Internet shopping has received considerable attention in both the popular-press and academic journals (Ainscough 1996; Alba et al. 1997). For 1996, sales over the Internet were estimated at $560 million. However, this amount was only a small fraction of total retail sales of $2.2 trillion for the same period (Burke 1997), and it was viewed as a modest start to the predicted figures of $260 billion in worldwide retail sales by the year 2000. Peterson, Balasubramanian, and Bronnenberg (1997) argued that the grandiose predictions for Internet commerce do not account for the inherent complexity of the Internet where participants (manufacturers, channel intermediaries, and consumers) often have different interests. The perceived advantages of the Internet over more traditional in-home, direct marketing modes (e.g., printcatalogs) might vary depending on different factors. Hoffman, Novak, and Chatterjee (1996) and Peterson, Balasubramanian, and Bronnenberg (1997) suggested that there is a need for empirical studies to address some of the unanswered questions; however, they argued that the marketing implications of the Internet should not be considered in isolation, apart from other direct modes of shopping.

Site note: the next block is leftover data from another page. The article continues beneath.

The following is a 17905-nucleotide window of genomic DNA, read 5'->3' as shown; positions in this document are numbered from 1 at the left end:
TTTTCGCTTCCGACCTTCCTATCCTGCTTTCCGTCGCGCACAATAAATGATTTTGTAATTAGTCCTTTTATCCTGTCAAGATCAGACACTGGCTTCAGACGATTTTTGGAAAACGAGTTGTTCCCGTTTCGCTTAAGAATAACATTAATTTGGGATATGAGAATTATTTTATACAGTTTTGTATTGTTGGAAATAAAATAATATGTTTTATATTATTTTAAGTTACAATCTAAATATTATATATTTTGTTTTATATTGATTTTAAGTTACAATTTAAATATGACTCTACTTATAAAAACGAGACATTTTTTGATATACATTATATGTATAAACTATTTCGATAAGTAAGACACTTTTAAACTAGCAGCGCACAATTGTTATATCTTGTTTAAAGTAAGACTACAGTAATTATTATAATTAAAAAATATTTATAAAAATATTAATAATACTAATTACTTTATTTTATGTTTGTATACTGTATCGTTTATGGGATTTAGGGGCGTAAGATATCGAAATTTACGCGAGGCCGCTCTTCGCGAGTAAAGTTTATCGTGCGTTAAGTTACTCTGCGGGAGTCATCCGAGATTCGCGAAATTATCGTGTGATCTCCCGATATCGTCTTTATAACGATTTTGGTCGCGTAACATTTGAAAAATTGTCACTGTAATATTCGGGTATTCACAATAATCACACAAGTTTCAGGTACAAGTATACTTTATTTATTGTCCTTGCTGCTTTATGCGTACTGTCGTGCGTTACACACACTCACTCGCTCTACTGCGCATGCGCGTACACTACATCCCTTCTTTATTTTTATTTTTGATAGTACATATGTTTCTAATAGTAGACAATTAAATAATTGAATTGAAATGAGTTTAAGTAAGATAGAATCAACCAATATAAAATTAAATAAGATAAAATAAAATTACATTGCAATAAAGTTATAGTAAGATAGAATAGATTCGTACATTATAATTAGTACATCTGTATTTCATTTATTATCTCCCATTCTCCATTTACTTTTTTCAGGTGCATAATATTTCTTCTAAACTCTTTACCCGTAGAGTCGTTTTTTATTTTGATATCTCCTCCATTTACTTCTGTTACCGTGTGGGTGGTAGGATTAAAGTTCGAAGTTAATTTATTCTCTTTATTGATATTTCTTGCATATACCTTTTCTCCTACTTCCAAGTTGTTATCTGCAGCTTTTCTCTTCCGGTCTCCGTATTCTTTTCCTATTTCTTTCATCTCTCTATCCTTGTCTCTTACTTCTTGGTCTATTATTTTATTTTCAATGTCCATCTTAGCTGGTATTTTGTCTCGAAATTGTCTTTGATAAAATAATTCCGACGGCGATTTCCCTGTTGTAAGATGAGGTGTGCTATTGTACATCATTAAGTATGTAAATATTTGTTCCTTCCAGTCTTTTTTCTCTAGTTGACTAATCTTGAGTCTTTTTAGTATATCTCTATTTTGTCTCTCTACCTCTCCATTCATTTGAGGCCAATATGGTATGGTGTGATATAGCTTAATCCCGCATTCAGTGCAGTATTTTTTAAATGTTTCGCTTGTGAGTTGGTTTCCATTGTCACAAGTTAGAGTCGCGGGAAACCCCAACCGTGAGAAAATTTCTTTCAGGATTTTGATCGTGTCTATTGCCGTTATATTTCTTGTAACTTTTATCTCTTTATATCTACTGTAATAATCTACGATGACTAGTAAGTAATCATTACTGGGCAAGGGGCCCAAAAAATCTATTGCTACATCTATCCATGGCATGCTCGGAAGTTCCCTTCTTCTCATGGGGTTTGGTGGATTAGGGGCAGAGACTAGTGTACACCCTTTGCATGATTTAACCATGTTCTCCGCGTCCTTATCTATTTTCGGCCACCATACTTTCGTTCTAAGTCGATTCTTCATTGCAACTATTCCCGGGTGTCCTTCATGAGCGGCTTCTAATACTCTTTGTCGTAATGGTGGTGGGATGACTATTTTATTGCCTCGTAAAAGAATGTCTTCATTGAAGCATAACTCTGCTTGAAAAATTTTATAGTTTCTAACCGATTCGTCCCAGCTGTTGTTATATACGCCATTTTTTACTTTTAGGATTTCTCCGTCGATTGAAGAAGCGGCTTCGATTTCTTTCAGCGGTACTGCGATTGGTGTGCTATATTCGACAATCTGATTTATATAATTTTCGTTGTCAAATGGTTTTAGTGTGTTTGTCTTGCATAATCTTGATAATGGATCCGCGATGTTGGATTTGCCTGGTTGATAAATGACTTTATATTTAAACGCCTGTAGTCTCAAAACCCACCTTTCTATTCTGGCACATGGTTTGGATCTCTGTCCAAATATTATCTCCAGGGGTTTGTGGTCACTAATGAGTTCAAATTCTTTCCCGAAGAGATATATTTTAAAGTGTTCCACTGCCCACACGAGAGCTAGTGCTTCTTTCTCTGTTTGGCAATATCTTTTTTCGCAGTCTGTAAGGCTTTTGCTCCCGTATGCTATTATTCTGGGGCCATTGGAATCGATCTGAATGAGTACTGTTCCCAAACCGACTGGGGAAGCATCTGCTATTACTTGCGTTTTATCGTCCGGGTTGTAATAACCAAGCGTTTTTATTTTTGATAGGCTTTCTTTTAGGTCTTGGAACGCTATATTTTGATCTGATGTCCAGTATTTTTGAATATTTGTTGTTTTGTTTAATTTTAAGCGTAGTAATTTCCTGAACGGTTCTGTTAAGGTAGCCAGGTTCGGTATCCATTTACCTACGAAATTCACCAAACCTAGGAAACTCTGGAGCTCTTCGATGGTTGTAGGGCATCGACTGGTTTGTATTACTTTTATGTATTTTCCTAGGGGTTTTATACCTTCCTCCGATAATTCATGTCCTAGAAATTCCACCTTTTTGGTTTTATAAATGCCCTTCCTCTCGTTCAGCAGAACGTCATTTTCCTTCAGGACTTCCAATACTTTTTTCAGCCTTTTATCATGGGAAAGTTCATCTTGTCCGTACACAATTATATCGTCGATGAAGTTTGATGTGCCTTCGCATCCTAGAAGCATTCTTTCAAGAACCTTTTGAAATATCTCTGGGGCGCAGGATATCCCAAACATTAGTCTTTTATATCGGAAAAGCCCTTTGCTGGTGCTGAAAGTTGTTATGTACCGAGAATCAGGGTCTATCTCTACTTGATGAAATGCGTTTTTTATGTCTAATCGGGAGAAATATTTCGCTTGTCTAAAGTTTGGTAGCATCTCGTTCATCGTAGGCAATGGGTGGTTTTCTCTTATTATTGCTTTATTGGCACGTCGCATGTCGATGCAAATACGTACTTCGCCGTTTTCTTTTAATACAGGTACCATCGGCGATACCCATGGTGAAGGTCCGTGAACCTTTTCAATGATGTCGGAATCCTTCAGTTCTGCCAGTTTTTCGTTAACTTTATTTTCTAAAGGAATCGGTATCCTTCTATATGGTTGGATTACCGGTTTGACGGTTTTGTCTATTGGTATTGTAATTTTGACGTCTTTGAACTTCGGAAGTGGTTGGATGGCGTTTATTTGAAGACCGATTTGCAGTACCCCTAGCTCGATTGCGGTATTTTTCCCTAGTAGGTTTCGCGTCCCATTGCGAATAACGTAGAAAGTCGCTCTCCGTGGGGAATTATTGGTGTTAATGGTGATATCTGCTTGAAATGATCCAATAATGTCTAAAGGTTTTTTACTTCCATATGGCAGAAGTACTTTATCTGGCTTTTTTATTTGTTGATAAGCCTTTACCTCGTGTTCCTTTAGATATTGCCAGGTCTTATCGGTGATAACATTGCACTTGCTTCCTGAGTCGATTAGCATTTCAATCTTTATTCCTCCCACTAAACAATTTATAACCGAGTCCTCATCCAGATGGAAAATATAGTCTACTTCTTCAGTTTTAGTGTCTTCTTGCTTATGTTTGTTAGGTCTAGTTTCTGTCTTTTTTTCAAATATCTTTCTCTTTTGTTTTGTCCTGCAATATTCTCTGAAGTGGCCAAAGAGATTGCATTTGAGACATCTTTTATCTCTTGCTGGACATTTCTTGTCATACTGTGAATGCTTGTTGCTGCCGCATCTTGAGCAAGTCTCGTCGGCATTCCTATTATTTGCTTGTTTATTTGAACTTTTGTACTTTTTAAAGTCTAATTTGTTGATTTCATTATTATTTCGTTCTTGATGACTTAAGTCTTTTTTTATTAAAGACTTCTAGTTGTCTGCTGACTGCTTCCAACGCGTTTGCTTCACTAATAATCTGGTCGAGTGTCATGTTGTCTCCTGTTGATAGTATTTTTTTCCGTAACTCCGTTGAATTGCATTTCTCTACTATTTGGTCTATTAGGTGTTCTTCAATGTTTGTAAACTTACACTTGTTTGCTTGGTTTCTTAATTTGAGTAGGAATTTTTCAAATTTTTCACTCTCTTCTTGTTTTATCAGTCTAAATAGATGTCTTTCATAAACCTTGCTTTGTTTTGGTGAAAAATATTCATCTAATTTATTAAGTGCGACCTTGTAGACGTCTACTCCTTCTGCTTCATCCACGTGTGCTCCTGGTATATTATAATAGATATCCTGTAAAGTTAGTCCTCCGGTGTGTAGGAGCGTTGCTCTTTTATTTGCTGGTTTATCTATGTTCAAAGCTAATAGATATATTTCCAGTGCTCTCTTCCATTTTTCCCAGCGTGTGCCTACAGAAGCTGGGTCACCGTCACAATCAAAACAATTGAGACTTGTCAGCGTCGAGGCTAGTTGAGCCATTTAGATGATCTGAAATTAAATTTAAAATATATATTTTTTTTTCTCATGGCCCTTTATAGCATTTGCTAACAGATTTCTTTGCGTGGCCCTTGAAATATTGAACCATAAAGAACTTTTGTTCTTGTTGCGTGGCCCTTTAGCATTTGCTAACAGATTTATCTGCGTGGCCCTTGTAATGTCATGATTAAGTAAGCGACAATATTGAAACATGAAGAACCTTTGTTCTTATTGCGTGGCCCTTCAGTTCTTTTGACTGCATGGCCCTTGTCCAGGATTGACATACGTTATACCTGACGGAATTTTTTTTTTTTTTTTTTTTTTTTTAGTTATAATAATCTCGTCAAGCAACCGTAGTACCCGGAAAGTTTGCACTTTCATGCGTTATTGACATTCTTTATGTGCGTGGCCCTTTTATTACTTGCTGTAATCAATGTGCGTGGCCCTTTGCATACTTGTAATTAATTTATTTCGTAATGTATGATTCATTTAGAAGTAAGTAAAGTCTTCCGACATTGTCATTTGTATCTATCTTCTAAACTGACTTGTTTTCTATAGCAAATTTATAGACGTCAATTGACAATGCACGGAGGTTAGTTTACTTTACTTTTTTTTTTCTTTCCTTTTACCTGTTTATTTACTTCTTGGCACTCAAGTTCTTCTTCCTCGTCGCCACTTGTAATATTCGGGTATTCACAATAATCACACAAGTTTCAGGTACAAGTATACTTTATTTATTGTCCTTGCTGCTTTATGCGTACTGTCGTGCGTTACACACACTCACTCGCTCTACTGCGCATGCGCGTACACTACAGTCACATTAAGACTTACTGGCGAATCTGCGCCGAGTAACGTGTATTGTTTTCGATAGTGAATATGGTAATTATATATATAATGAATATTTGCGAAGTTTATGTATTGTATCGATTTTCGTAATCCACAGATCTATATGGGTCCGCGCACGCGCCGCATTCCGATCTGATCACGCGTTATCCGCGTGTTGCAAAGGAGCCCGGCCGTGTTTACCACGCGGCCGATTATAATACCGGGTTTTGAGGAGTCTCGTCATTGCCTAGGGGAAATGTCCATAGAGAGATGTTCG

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- Internet Shopping: Findings from an Exploratory Study and Research Propositions
Joseph M. Jones
Leo R. Vijayasarathy